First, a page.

There are certain actresses that I expect to do what Naomi Watts has done in Gypsy, mainly to play a lesbian love affair or a lesbian character so realistic as she does, for she has “antecedents” – Mulholland Drive (2001)
“I asked her if she would diagnose Jean as having a disorder,” Rubin said. “But she said everybody falls on different spectrums of different disorders, and she didn’t think Jean was diagnosable, and I agree. This is not a story about a woman with a mental illness . . . we’re all capable of doing dark or bad things. Most people are not good or bad; they fall in the gray and do bad things. And showing women [on screen] who are always nurturing, good, or likable is not being honest.
“I used to believe that people determined their own lives. We were in control, commanding our futures,
choosing our spouses, picking professions,responsible for the decisions that shape the course of our lives.
And yet, there is one force more powerful than free will. Our unconscious. Underneath the suits, behind closed doors, we’re all ruled by the same desires. And those desires can be raw and dark and deeply shameful.
The more you watch someone, the more you realize, we are never really who we say we are.
In fact, hidden underneath, there’s always a secret. We might actually be someone else.”
The great Naomi Watts is Jean Holloway, a therapist, mother, and loving wife to her husband, Michael (Billy Crudup) in Gypsy, the series follows as Jean creates the character of Diane, a single journalist whom she inhabits to unethically involve herself in the lives of her patients. Her transformation, the impetus of this unhinged act is a host of repressed sexual and professional yearnings that she indulges (along with much bourbon) as a distinctly troubling type of escapism creates an amazing piece of a character.
At first, her actions are explicitly tied to one patient: Sam (Karl Glusman), who is obsessed with Sidney (Sophie Cookson), his ex-girlfriend and a local bartender. In an early scene in one of their sessions, he describes being consumed by his desires for Sidney, being unable to think of anything but her and what she makes and made him feel. And what Jean seems to want in creating Diane is to feel that kind of passion for herself, as the day-to-day nuisances of play dates, other school mothers, her oft-rigid colleagues, and domestic duties have become the center of her existence. Her increasing dependence on alcohol is at once an enabling force and a reflection of what she seeks to feel when she begins to follow and flirt with Sidney.
Jean is working to solve the problems of her patients via extreme breaches in trust in an attempt to avoid confronting her own disquiet with the peaceful existence she’s built for herself. Watts, moving and nuanced as much in her silences as her speeches, is careful to not show Jean as completely indifferent to her marital life. She clearly cares about being a mother and a wife but she’s been feeling an impersonality toward her family, as well as her career, that has driven her toward more radical means of feeling noticed and desired. Watts makes the character a study in the neglected id returning to overtake the unending routines of professional and family life — the intimate impulse of wanting to destroy any semblance of personal stability. As such, one could even argue that Gypsy is a kind of horror series without the copious blood and outlandish violence.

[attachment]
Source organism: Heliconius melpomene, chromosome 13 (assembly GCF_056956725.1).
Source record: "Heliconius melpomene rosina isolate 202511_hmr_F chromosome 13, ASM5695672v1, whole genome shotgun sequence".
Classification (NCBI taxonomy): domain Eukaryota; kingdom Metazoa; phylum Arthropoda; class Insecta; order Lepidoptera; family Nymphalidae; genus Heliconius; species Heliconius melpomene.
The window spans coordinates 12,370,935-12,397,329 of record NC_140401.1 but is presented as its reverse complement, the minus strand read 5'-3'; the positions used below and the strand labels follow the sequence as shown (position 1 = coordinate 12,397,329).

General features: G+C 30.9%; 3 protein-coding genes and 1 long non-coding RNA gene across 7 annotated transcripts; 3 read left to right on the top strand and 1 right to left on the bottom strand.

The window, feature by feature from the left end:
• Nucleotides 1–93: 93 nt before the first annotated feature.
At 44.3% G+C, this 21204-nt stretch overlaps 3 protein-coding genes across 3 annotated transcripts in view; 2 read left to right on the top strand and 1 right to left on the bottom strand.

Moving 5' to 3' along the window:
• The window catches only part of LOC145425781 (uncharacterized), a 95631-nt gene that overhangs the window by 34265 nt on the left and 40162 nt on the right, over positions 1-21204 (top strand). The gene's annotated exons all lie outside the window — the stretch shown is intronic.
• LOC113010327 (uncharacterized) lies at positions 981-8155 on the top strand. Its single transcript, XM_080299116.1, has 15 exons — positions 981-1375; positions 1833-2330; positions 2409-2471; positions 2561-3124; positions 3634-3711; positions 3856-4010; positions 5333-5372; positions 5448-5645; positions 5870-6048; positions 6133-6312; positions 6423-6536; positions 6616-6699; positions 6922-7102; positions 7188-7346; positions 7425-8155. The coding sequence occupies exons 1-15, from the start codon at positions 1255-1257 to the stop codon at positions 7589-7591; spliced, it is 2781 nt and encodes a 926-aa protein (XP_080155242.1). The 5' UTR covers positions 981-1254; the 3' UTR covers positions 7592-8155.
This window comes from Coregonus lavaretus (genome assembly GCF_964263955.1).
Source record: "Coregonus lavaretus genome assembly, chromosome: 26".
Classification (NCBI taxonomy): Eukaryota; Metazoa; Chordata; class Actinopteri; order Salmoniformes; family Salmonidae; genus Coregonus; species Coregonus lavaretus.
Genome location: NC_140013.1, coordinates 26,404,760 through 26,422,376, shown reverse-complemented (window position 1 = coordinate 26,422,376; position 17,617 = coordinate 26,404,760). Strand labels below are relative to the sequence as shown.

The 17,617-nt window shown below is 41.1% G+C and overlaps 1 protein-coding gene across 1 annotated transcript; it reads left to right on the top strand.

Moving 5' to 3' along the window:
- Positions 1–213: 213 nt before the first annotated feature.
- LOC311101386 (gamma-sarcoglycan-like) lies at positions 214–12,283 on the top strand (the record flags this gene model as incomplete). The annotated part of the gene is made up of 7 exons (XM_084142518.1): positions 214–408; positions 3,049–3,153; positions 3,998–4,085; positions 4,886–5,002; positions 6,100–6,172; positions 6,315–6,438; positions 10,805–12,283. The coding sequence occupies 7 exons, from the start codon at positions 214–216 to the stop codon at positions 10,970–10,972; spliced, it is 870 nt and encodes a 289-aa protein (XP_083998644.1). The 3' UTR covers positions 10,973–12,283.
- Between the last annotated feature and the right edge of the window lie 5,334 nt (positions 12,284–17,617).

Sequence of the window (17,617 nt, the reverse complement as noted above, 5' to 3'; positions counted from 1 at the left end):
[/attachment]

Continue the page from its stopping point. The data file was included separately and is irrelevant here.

The increasing lack of control that Jean feels and her impulsive seeking of satisfaction of any kind never comes through in Taylor-Johnson’s compositions or in Rubin’s dialogue. As such, we never quite get a handle on the pleasure, rush, and instability of what she’s doing, nor do we fully understand how that affects Michael or their daughter.
The danger in remaining professional is that one can also feel at a distance from the work and render one unable to find useful solutions to personal problems. For Jean, this leads to crippling frustration and an overwhelming feeling of uselessness, which pushes her toward the creation of Diane and the relationship she begins to build with Sidney. And by becoming personally involved in her patients’ lives, she denies them a crucial sense of control and freedom to speak without fear of being exploited, a situation that is primed for chaos that never quite came in the first four episodes but looks to be inevitably in the cards.
In essence, the series allows Rubin, Watts, and Taylor-Johnson to consider and criticize their own personal connections to their own work, employment that often requires them to be at a distance from their material to allow for producers and other interests to have their (mostly) appropriate say. And as all three chief creative forces behind Gypsy are women, there is an essential focus on how the simple fact of being a woman can drastically affect how you are criticized and managed by men. It’s an element that should have been pushed further throughout the run of Gypsy, which might have made for a great movie but settles as an engaging, wise series. Nevertheless, in a marketplace short on ambitious shows made by and for women, Gypsy finds fertile ground for an exploration of the chaotic impasse between roiling inner desires and the false yet requisite veneer of stability that society often calls for without knowing the real cost.
A must see Psychothriller with a glimpse of softness :